It was like gallery night all over again in Greenpoint, with five art shows opening last Friday. Instead of reviewing each show individually, I decided to play a little game. I asked at least one artist from each show the same question: “What does your work have to do with the title of the show?” They answered in one sentence or phrase.
Here is what they said – in order of my art stroll:
Gallery: Java Studios Gallery (252 Java St #308)
Show Title: “The Shape of Control”
Artist: Robby Rose
Answer: “Death and how we remember people.”
What pictures would you pick of yourself for a “now and then” slideshow? Would the choices accurately depict progression or would they represent a cultivated presentation of how you’d like to be thought of?
Calico Brooklyn’s “Throwback Thursday” is an art show that compares old and new works from a kind of high school yearbook haircut stance (the title comes from the urban dictionary definition to this effect). Pairings by ten artists are hung with a newer piece on the right and an older piece to the left. Continue reading →
When I previewed Calico Brooklyn’s show titled Born Again, featuring the works of Thomas Buildmore, Allison Maletz, and Charles Wilkin, it was easy to find the theme of reuse and reinvention in collage artist Wilkin’s enlarged pigment stained postcard prints and Buildmore’s drippy spraypaint floral still lifes, but Maletz’s sound installation called Utility Purgatory, outfitted with a telephone and surrounded by her watercolor mold paintings was harder to discern. That is, unless we consider the post-Mayan apocalyptic experience referenced by Curator Scott Chasse, which he described as “very similar to the pre-Mayan apocalypse, only we are able to celebrate the afterlife in real-time.”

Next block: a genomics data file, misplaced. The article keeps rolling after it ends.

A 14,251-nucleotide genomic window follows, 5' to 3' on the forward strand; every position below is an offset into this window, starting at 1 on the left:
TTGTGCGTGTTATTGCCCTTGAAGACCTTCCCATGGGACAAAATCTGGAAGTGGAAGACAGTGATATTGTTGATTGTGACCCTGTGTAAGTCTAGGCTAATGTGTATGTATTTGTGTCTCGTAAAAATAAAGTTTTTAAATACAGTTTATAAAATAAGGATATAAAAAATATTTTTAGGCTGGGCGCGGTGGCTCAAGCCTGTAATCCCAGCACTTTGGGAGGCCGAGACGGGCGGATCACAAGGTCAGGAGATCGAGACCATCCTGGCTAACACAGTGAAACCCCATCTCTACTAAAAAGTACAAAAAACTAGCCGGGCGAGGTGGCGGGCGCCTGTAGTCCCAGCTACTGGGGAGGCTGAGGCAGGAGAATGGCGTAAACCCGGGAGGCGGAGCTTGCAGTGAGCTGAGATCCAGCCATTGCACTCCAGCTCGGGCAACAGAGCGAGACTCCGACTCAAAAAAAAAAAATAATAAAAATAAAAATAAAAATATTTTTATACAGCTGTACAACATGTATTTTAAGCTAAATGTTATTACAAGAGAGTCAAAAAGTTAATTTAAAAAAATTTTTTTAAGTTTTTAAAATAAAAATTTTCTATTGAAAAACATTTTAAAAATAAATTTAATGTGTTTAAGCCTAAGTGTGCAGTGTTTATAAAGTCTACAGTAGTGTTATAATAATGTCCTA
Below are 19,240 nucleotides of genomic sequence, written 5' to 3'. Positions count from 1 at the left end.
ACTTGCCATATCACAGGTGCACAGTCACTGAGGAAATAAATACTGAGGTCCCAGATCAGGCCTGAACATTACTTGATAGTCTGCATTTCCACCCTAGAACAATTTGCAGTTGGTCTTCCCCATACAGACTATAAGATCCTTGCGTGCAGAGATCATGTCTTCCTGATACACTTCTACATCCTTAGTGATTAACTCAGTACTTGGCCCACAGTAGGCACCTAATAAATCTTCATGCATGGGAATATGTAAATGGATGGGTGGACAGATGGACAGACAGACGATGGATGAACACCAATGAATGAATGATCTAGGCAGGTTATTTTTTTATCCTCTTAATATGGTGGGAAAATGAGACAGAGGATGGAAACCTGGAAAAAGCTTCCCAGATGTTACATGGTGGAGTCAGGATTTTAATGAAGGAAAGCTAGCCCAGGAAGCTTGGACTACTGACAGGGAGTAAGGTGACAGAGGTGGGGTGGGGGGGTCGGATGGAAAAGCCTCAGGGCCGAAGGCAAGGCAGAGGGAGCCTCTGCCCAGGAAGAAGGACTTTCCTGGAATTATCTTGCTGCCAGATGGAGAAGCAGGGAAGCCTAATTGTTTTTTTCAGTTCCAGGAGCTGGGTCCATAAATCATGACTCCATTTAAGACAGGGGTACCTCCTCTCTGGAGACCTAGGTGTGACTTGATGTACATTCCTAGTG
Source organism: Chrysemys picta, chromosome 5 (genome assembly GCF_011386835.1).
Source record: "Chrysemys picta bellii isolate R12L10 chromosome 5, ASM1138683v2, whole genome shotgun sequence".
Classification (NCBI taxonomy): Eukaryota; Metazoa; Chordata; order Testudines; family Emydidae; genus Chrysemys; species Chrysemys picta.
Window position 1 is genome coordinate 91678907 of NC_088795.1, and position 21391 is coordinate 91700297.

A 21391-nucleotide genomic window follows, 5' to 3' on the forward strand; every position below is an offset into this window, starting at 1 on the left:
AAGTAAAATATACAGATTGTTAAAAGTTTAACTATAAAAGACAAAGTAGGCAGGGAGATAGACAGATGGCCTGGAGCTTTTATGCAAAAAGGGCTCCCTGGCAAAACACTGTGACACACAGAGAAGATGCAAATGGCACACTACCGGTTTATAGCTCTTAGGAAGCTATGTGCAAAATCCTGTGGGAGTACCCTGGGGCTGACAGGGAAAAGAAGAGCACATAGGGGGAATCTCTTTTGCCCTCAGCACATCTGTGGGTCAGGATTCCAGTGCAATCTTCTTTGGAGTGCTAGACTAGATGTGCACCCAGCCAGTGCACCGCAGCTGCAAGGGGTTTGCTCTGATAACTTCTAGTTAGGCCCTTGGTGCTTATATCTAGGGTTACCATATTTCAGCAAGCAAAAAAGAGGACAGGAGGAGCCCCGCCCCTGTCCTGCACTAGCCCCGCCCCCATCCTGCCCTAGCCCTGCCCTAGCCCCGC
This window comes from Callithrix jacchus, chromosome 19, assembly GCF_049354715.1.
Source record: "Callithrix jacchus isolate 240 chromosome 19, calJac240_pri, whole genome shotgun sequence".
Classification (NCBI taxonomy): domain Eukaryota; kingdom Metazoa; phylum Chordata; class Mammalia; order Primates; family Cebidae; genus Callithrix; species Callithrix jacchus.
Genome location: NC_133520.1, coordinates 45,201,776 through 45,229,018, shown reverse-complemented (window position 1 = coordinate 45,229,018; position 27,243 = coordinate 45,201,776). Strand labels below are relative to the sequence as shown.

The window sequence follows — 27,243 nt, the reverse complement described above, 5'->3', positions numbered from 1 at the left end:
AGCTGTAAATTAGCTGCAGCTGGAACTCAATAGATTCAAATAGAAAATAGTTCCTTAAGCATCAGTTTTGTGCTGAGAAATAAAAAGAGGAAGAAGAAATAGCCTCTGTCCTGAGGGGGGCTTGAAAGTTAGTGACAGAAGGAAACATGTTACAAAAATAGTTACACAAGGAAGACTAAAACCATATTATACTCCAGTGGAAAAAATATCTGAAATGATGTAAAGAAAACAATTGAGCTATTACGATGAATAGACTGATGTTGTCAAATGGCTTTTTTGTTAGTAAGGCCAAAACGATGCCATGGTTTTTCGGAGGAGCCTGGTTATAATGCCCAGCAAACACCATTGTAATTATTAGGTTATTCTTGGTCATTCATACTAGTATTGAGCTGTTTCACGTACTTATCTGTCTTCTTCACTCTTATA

When I asked Chasse what inspired Born Again he said, “I understand that appropriation and reuse of images, ideas, materials, etc is nothing new, but I think that looking at the works by these three artists as a form of “rebirth” gives a fresh, slightly different way of experiencing what is being presented.”
Sitting on a rotary phone on hold with the telephone company for so long that mold grows on the walls would leave anyone dreaming of the apocalypse, or at least the reinvention of customer service tactics.
Maletz explained that, “these services exist in theory to improve our lives, yet are rendered useless as all the various “please hold” messages loop endlessly, leaving the audience completely impotent.” But Maletz doesn’t take “hold” for an answer and presents this experience in a new way with “a new meaning, so that we might all step back as outsiders looking in, to observe and perhaps even enjoy this well known and frustrating experience.” She went on to say that she made “the Mold Paintings specifically to go with Utility Purgatory. At their core, both works are about what can grow out of neglect.” Continue reading →
Yes, there is a stupid blizzard, but a walk in the snow if fun, and so is a walk in the snow to an art show with amazing work, friends and drinks to warm you up!
I recommend this show for tonight, Friday February 8, 2013:
Born Again is opening tonight at Calico Brooklyn (67 West St) from 7-9pm and features the artwork of Thomas Buildmore, Allison Maletz & Charles Wilkin. The show follows the theme of reuse and recontextualization in the work itself but also in the new techniques and styles presented by artists.
It will be so moving that you might begin trembling and speaking in tongues.